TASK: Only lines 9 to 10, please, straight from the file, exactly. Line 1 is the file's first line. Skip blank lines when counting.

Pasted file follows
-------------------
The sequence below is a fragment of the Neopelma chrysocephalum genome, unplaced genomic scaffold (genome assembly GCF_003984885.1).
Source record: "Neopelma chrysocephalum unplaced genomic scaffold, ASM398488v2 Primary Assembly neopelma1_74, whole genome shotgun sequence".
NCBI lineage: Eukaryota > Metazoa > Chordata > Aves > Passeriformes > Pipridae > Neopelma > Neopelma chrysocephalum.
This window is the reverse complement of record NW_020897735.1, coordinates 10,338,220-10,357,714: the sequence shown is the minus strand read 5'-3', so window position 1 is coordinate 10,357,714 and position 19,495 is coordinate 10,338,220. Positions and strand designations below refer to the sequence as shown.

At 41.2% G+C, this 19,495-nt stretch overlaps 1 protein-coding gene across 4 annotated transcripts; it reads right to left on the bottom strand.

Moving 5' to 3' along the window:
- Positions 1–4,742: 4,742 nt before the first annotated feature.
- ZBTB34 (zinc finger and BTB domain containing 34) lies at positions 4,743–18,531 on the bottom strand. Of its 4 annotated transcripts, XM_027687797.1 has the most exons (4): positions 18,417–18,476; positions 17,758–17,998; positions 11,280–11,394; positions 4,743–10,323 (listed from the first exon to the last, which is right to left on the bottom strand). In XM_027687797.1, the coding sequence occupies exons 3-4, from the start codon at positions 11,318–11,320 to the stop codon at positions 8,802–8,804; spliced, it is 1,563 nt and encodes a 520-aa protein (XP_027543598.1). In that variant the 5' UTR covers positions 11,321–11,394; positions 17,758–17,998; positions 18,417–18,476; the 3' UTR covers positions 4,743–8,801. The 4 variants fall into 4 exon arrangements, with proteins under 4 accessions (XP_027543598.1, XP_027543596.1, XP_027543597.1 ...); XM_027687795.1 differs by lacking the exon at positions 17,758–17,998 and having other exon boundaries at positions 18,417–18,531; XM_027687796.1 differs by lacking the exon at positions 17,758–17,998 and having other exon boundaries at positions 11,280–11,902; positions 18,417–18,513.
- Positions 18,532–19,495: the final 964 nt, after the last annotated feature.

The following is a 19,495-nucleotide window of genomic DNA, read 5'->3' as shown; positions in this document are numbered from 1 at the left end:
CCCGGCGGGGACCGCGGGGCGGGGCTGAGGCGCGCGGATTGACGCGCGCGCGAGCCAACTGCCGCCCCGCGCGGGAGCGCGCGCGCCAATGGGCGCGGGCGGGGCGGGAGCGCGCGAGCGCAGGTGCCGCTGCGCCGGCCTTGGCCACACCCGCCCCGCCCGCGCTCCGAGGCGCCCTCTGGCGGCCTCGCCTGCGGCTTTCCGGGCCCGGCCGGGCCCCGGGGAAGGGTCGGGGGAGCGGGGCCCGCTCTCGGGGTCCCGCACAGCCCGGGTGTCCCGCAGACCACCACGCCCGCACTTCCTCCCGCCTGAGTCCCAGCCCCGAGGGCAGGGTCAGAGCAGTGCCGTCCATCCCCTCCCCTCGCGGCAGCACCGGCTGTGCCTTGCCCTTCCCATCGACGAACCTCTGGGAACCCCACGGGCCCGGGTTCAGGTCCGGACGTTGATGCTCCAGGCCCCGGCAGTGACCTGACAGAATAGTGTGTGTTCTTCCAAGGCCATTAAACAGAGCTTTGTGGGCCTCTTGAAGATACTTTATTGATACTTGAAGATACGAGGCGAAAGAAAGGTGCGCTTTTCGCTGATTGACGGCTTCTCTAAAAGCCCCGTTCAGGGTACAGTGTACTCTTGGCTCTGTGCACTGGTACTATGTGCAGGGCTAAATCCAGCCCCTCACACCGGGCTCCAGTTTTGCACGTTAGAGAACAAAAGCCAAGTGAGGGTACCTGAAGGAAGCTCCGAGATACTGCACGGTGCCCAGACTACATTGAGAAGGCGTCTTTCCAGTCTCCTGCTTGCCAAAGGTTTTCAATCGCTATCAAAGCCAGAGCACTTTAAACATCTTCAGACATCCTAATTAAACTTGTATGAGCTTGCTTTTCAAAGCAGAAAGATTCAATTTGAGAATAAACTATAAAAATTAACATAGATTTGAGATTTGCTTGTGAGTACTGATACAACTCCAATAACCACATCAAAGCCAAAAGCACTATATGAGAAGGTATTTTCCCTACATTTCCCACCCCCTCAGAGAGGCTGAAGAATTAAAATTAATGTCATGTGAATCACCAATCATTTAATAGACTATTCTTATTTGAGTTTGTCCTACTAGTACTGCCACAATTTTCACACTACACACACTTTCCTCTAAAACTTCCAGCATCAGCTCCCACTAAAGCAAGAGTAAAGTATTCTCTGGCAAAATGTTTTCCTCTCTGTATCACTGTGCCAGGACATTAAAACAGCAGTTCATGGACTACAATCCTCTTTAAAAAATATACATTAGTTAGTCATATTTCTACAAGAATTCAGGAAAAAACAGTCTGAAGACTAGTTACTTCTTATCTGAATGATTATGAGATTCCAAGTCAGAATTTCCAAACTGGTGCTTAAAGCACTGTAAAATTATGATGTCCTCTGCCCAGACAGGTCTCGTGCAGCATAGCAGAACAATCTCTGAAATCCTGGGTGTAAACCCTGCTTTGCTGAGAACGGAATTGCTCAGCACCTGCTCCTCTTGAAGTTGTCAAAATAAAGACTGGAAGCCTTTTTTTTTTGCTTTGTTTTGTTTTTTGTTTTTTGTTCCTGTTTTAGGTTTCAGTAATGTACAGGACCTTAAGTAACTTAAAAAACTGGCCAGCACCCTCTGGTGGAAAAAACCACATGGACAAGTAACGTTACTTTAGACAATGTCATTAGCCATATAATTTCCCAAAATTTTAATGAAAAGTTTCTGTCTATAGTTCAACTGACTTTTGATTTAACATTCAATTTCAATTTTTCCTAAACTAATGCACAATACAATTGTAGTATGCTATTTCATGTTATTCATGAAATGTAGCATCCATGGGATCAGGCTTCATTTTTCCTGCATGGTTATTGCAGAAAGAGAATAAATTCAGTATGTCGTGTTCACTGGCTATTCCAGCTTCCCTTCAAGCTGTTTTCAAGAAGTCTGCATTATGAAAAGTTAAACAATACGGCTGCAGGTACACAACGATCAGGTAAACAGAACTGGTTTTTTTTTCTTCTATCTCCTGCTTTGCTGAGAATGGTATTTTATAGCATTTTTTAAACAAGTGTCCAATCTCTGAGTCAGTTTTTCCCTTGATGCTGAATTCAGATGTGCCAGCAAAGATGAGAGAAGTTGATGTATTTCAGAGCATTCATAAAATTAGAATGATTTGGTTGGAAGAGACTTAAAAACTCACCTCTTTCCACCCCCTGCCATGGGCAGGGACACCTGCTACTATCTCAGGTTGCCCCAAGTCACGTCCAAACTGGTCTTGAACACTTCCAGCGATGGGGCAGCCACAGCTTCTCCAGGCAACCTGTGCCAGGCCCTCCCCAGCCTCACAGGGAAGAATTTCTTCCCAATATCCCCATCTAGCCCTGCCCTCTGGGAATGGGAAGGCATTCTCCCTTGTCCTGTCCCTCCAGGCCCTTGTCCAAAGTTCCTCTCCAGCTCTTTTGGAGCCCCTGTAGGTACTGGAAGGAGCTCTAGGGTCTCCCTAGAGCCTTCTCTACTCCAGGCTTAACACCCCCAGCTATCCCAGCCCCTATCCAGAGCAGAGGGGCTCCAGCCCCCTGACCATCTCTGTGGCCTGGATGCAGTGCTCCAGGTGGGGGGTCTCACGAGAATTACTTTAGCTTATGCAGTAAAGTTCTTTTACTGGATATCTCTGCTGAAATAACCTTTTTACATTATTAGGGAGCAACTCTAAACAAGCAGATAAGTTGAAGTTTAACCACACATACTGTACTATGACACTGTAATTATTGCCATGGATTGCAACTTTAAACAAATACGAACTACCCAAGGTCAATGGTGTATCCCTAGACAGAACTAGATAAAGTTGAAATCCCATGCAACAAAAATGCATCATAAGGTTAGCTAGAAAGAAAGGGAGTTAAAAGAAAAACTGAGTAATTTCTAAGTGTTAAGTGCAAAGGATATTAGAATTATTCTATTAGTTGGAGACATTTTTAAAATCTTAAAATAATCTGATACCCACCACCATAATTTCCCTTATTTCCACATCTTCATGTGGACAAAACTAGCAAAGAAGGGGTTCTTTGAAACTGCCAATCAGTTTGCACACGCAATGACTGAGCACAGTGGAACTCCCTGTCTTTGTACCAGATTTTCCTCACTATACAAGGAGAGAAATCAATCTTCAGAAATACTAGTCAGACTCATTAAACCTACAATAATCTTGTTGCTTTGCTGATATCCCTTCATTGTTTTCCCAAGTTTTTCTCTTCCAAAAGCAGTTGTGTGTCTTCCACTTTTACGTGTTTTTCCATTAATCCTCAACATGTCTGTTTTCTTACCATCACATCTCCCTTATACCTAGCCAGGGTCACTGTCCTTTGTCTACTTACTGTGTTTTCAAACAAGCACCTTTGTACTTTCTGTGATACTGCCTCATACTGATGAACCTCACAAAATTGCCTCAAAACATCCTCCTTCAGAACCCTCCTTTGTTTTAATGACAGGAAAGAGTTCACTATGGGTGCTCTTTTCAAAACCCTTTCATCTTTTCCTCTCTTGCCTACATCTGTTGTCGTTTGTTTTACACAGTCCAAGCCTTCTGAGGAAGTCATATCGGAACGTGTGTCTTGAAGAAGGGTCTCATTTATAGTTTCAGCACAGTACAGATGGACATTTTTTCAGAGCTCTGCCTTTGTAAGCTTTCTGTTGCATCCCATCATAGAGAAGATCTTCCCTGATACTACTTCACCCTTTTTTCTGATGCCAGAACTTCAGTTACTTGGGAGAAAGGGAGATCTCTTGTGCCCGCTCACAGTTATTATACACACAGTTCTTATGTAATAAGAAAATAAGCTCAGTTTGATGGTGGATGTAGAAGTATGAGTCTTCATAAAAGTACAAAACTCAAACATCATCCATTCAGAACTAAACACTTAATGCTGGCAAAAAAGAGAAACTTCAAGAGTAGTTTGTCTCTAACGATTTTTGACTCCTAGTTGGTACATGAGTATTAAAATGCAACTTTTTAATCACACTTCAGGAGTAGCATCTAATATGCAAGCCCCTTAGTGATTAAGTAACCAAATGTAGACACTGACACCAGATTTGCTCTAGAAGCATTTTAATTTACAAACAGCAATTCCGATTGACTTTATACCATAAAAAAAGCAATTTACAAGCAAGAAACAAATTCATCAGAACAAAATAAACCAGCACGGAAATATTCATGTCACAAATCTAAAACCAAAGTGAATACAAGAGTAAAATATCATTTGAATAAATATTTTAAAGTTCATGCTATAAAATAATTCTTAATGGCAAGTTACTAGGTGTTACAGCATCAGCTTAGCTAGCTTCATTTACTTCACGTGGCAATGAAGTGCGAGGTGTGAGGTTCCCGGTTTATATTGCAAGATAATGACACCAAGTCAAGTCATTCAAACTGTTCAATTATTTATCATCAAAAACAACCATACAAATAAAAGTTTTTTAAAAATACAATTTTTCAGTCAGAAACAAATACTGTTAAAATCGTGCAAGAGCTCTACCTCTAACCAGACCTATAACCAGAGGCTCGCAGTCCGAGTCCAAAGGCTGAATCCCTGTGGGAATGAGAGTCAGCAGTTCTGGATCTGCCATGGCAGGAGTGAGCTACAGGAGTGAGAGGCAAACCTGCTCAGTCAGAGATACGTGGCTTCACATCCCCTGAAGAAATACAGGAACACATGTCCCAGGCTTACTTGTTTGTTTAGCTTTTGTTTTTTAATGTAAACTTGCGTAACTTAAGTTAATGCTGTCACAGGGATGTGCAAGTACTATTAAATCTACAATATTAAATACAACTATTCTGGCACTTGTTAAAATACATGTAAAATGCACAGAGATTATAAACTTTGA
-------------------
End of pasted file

- Positions 18,532–19,495: the final 964 nt, after the last annotated feature.

The following is a 19,495-nucleotide window of genomic DNA, read 5'->3' as shown; positions in this document are numbered from 1 at the left end: